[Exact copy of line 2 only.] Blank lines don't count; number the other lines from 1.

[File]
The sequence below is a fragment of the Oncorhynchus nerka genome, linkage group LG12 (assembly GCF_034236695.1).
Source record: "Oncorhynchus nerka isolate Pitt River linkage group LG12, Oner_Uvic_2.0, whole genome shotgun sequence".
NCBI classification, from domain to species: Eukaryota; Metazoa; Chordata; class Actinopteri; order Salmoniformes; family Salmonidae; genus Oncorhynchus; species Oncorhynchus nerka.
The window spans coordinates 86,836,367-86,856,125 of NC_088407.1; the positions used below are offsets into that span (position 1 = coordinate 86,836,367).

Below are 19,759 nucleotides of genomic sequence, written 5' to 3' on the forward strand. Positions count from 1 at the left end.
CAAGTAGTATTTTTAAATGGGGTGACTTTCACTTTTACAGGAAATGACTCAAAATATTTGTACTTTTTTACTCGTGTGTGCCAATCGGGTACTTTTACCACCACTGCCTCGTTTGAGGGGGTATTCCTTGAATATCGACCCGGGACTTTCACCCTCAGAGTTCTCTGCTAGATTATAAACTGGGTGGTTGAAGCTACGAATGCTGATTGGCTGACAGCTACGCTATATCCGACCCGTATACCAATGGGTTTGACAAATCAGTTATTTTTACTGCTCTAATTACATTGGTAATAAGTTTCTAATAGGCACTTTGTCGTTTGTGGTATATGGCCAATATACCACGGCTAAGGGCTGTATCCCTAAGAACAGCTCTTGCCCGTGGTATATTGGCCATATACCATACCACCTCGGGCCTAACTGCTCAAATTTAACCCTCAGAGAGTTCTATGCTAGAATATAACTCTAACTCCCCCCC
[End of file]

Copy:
Source record: "Oncorhynchus nerka isolate Pitt River linkage group LG12, Oner_Uvic_2.0, whole genome shotgun sequence".